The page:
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“A man began to sink a well, but having dug down to the depth of twenty cubits he could not find the least trace of the water-spring which was to feed his well. So he desisted from the work and selected another place for the purpose. There he dug deeper than before, but even then he could not find any water. So again he selected another spot and dug still deeper than before, but it was also of no avail. At last in utter disgust he gave up the task altogether. The sum total of the depths of these three wells was little short of a hundred cubits. Had he had the patience to devote even a half of the whole of this labour to his first well, without shifting the site of the well from place to place, he would surely have been successful in getting water. Such is the case with men who continually shift their positions in regard to faith. In order to meet with success we should devote ourselves entirely to a single object of faith, without being doubtful as to its efficacy.”
– The Sayings of Sri Ramakrishna
But Savitri answered to almighty Death:
“O dark-browed sophist of the universe
Who veilst the Real with its own Idea,
Hiding with brute objects Nature’s living face,
Masking eternity with thy dance of death,
Thou hast woven the ignorant mind into a screen
And made of Thought error’s purveyor and scribe,
And a false witness of mind’s servant sense.
An aesthete of the sorrow of the world,
Champion of a harsh and sad philosophy
Thou hast used words to shutter out the Light
And called in Truth to vindicate a lie.
A lying reality is falsehood’s crown
And a perverted truth her richest gem.
O Death, thou speakest truth but truth that slays,
I answer to thee with the Truth that saves.
A traveller new-discovering himself,
One made of Matter’s world his starting-point,
He made of Nothingness his living-room
And Night a process of the eternal light
And death a spur towards immortality.
– Sri Aurobindo,
|Canto III – The Debate of Love and Death.||Page 621|
photo: Tejvan, Sri Chinmoy Centre Galleries.
Q. Why do you not lead a family life with your wife?
A. The God Kârtikeya, the leader of the Heavenly army, once happened to scratch a cat with his nail. On going home he saw there was the mark of a scratch on the cheek of his Mother. Seeing this, he asked of her, ‘Mother, dear, how have you got that ugly scratch on your cheek?’ The Goddess Durgâ replied, ‘Child, this is thy own handiwork,–the mark scratched by thy own nail.’ Kârtikeya asked in wonder, ‘Mother, how is it? I never remember to have scratched thee!’ The Mother replied, ‘Darling, hast thou forgotten having scratched a cat this morning?’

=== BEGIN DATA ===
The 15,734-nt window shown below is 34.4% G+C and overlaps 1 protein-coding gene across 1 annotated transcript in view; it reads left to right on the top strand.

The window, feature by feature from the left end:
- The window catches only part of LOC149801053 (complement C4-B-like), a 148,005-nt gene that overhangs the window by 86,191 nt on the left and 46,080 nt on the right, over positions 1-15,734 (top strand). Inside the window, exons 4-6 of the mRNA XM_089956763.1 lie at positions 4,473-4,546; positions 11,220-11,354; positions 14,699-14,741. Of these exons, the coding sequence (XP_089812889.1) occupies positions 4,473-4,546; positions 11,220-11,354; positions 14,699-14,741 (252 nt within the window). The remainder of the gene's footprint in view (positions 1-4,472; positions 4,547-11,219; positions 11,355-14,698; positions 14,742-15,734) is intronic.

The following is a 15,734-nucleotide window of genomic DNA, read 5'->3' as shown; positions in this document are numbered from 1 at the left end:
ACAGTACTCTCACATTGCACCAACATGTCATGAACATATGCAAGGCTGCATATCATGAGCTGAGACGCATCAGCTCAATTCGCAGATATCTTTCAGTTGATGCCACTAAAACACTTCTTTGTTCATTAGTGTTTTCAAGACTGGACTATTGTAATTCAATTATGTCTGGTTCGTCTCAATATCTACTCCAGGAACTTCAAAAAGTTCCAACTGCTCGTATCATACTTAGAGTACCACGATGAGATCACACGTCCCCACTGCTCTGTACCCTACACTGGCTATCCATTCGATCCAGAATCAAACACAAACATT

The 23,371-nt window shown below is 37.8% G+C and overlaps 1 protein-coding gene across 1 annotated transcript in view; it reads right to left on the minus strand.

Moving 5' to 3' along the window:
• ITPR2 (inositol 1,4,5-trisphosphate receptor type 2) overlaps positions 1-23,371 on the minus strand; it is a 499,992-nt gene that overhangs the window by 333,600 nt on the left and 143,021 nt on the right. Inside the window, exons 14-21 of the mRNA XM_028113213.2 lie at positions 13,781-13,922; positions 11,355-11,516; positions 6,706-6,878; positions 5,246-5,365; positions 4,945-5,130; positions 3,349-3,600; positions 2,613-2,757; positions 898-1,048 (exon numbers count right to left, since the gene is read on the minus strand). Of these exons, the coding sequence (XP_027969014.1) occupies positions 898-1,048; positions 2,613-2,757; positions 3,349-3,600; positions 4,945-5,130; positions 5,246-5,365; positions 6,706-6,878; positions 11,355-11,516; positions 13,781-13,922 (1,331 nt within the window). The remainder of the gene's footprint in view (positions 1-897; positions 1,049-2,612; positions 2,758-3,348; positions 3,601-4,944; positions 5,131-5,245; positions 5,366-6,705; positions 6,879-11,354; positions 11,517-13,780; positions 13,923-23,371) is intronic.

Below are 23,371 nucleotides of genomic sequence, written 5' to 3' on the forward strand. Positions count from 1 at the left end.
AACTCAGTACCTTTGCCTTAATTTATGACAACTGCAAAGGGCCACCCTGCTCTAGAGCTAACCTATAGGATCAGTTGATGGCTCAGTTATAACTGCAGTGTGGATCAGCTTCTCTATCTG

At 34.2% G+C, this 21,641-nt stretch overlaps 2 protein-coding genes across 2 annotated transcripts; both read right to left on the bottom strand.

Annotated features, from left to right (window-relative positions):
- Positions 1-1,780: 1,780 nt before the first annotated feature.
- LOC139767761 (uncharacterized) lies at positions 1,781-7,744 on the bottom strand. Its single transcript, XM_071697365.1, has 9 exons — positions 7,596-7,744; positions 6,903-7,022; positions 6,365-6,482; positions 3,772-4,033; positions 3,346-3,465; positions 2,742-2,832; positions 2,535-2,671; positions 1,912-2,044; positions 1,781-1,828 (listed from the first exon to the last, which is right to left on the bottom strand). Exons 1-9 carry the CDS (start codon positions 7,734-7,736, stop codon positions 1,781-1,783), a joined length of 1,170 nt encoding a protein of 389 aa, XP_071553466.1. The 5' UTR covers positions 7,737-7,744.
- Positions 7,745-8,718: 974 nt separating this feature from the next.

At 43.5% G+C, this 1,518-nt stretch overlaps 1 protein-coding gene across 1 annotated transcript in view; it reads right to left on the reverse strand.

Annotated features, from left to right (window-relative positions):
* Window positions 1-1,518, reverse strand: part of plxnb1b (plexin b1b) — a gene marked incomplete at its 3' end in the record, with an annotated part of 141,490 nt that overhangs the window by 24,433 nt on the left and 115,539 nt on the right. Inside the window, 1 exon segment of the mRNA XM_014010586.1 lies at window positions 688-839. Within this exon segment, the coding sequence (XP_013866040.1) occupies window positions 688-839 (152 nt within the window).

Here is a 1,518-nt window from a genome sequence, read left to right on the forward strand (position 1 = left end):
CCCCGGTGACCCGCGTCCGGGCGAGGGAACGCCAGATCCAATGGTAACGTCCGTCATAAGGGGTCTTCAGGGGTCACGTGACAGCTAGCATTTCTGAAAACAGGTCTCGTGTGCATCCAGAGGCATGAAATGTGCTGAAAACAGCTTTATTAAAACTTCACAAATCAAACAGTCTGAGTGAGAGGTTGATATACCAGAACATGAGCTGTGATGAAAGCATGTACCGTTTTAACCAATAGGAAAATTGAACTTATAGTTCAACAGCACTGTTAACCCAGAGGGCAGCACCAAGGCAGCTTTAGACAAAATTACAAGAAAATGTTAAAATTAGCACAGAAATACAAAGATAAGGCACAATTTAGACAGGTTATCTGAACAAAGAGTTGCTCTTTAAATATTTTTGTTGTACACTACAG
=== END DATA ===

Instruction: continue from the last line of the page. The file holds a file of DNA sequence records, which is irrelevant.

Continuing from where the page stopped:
Kârtikeya said, ‘Yes, I did scratch a cat; but how did your cheek get marked?’ The Mother replied, ‘Dear child, nothing exists in this world but myself. I am all creation. Whomsoever thou hurtest, thou hurtest me.’ Kârtikeya was greatly surprised at this, and determined thenceforward never to marry; for whom would he marry? Every woman was mother to him. I am like Kârtikeya. I consider every woman as my Divine Mother.
– The Sayings of Sri Ramakrishna, #222
The light of the sun, the moon, and the stars shines bright:
The melody of love swells forth, and the rhythm of love’s detachment beats the time.
Day and night, the chorus of music fills the heavens; and Kabîr says
“My Beloved One gleams like the lightning flash in the sky.”
Do you know how the moments perform their adoration?
Waving its row of lamps, the universe sings in worship day and night,
There are the hidden banner and the secret canopy:
There the sound of the unseen bells is heard.
Kabîr says: “There adoration never ceases; there the Lord of the Universe sitteth on His throne.”
– Kabir, The Light of the Sun
- Kabir at Poetseers.org
“A man sitting under the shade of the Kalpa-vriksha (wishing-tree) wished to be a king, and in an instant he was a king. The next moment he wished to have a charming damsel, and the damsel was instantly by his side. The man then thought within himself, if a tiger came and devoured him, and alas! in an instant he was in the jaws of a tiger! God is like that wishing-tree: whosoever in His presence thinks that he is destitute and poor, remains as such, but he who thinks and believes that the Lord fulfils all his wants, receives everything from Him.”
The Sayings of Sri Ramakrishna
(photo: Ranjit, Sri Chinmoy Centre galleries)
Seer Poets whose poetry offers a glimpse of the mystical beyond.
“To be capable of silence, stillness, illuminated passivity is to be fit for immortality —amr.tatv ¯aya kalpate.
It is to be dh¯ıra, the ideal of our ancient civilisation, which does not mean to be tamasic, inert and a block. The inaction of the tamasic man is a stumbling-block to the energies around him, the inaction of the Yogin creates, preserves and destroys; his action is dynamic with the direct, stupendous driving-power of great natural forces. It is a stillness within often covered by a ripple of talk and activity without,—the oceanwith its lively surface of waves. But even as men do not see the reality of God’s workings from the superficial noise of the world and its passing events, for they are hidden beneath that cover, so also shall they fail to understand the action of the Yogin, for he is different within from what he is outside.
The strength of noise and activity is, doubtless, great,—did not the walls of Jericho fall by the force of noise? But infinite is the strength of the stillness and the silence, in which great forces prepare for action.”
– Sri Aurobindo, Essays in Philosophy and Yoga p s9